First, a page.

The industrial development in western China and the industrial structure adjustment in eastern China are both closely related to inter-regional industry transfer. During the process of regional industrial development and inter-regional industry transfer, environmental problems related to differences in environmental policies have become increasingly prominent. It can be observed that, on the one hand, the issue of environmental pollution in the western region is more severe than that in the eastern region; on the other hand, the ratios of high-tech industry and GDP of the eastern region have been increasing year by year compared with those in the western region. It can be demonstrated to a large extent that the phenomenon and trend of "pollution moving westward, high-tech industry shifting eastward, and the value of industrial output agglomerating in the eastern region" have emerged. In response to this phenomenon and trend, the existing literature has attached more attention to "pollution moving westward" rather than make any integrated analysis of the relevant phenomenon like "high-tech industry shifting eastward." However, this paper, based on the New Economic Geography (NEG) paradigm, offers a unified explanation for this phenomenon by looking at the differences in regional environmental policies and regional industry transfer and taking full account of agglomeration economy and transport cost. For this purpose, this paper constructs a two-region, two-department and two-factor model, and further divides the manufacturing sector into high-pollution and low-pollution industries. This research shows that as long as the differences in environmental policies exist between the less-developed region and developed region, even if the difference is minor, there is only one stable equilibrium form: low-pollution industry agglomerates in the developed region while high-pollution industry is distributed in both regions, but mainly in the less-developed region. In other words, the regional industrial structure is very sensitive to differences in the environmental policy. The reason for this is that low marginal cost drives high-pollution industry to agglomerate in the less-developed region where the environmental policy is loose. The agglomeration of high-pollution industry in turn eventually drives low-pollution industry to agglomerate in the developed region through inter-industry demand substitution effects, even though the low-pollution industry is not in an inferior position in the less-developed region. However, due to the relatively small proportion of environmental costs in the production costs of enterprises, the geographical distribution of the manufacturing sector is not sensitive to the differences in environmental policies. Further welfare analysis indicates that owing to the presence of the agglomeration economy, the developed regions have enjoyed a higher level of welfare while the less-developed region has to accept most of the high-pollution enterprises in the regional industrial transfer caused by the differences in environmental policies and has to suffer the welfare losses related to environment pollution. The policy implication of this paper is very clear. On the one hand the low-threshold environmental policies in the less-developed region will dramatically change the industrial structure of the two regions, strongly expel low-pollution "clean" industry, and at the same time attract a large number of high-pollution "contaminative" industries to agglomerate in less-developed regions. On the other hand, the regional policy of lowering the environmental standards in exchange for value of industrial output is actually of no help in increasing the regional share of manufacturing production or promoting local economic development.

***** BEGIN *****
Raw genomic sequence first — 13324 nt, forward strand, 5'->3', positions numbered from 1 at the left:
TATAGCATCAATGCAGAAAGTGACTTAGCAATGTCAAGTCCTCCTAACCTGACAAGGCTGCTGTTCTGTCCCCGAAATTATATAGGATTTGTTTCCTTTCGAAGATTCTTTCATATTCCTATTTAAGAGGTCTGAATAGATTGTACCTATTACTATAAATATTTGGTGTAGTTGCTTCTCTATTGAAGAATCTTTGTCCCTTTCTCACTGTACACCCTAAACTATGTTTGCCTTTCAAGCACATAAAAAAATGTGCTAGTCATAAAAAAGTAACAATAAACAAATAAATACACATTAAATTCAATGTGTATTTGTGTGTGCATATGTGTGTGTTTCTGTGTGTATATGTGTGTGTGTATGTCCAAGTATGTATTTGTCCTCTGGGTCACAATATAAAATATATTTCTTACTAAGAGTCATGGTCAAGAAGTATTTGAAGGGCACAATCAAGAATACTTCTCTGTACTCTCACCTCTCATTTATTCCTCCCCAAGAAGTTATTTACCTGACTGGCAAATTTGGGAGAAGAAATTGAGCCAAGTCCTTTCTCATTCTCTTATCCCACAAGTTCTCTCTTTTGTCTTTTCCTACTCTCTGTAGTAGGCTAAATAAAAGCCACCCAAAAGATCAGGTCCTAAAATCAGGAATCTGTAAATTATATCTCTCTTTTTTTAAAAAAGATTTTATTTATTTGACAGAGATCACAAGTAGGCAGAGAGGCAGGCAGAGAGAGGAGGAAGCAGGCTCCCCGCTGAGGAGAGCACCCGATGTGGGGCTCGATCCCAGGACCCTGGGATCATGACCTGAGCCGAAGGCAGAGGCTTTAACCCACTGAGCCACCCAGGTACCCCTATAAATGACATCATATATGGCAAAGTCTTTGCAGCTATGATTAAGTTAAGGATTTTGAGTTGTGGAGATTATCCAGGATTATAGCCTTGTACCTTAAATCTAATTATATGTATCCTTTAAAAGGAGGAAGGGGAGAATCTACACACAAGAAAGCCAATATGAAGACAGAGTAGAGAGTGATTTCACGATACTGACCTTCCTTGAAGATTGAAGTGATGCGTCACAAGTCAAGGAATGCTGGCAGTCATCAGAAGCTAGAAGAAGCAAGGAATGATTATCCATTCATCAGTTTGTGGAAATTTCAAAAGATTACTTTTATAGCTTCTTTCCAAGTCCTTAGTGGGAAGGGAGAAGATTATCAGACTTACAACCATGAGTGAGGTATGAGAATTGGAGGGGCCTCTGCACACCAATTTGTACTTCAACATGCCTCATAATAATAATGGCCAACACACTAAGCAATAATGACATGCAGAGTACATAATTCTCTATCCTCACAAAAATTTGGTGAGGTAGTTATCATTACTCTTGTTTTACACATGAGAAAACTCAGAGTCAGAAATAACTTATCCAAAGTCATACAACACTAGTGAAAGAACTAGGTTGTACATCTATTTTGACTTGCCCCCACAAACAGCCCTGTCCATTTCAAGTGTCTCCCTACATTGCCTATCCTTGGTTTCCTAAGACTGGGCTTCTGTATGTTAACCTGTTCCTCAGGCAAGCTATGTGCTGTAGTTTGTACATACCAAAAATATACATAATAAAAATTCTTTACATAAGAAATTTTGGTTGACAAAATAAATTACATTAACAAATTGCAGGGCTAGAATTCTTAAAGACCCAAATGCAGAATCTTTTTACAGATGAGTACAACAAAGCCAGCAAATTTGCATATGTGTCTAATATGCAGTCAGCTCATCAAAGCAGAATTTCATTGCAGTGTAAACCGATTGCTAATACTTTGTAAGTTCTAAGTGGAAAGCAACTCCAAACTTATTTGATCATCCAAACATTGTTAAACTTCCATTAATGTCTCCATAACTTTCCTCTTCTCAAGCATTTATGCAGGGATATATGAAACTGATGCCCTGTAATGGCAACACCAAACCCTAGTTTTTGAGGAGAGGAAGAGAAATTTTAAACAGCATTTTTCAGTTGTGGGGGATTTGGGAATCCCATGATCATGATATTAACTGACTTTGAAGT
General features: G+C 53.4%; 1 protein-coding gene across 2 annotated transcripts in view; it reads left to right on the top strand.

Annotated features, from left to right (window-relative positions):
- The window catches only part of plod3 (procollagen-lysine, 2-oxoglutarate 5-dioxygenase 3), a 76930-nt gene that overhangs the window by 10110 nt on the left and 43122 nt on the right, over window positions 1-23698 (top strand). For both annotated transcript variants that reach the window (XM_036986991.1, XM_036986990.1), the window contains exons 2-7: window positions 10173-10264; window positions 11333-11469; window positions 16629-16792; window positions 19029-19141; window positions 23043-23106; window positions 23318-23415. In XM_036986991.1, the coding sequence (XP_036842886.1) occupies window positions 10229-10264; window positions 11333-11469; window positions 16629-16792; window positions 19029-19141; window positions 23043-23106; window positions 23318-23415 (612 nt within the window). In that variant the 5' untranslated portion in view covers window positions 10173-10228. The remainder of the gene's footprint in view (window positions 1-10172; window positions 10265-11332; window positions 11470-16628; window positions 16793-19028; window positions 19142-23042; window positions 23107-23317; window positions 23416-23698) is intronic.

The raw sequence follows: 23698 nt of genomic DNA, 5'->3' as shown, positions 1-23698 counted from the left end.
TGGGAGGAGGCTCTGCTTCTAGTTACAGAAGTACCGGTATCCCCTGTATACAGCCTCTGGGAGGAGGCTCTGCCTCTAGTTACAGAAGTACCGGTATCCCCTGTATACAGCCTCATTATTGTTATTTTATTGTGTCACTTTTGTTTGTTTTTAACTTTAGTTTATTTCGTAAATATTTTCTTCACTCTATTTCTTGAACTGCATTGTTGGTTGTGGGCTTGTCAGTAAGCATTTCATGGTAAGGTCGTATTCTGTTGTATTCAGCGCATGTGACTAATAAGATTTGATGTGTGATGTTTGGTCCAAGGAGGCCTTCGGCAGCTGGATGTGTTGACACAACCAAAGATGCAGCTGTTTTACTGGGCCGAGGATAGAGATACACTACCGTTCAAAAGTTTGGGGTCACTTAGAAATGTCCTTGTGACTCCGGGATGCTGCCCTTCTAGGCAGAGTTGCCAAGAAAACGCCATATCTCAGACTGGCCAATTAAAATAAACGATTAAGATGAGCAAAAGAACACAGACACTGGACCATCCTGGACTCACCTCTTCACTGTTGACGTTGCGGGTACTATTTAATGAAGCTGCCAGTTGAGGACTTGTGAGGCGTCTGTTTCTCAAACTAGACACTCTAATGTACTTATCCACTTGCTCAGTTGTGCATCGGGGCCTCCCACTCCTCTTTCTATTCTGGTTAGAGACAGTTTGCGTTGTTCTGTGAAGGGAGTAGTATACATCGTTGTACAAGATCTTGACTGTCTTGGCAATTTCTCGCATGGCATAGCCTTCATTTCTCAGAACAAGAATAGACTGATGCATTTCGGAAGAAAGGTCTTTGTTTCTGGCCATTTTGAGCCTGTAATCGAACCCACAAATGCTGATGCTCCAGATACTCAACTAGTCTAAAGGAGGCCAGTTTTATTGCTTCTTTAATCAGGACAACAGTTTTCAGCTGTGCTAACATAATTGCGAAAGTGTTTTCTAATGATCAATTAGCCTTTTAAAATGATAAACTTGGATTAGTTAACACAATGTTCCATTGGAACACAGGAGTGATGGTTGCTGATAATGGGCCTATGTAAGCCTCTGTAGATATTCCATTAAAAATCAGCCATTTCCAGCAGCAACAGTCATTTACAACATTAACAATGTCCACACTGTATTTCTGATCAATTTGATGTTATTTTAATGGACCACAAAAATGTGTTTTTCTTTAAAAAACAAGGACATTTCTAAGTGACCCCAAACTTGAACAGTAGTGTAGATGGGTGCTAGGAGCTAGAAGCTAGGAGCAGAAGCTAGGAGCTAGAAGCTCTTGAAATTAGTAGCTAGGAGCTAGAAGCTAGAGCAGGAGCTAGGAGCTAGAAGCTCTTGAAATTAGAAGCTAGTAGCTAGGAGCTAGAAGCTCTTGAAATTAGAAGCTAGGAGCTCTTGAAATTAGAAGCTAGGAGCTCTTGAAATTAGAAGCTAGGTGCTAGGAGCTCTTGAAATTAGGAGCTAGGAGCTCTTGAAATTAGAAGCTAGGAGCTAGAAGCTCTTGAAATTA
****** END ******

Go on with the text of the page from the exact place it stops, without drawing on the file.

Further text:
金祥荣 谭立力. 环境政策差异与区域产业转移----一个新经济地理学视角的理论分析[J]. 浙江大学学报(人文社会科学版), 2012, 42(5): 51-.
Jin Xiangrong Tan Lili. Differences in Environmental Policies and Transfer of Regional Industry :A Perspective of New Economic Geography. , 2012, 42(5): 51-.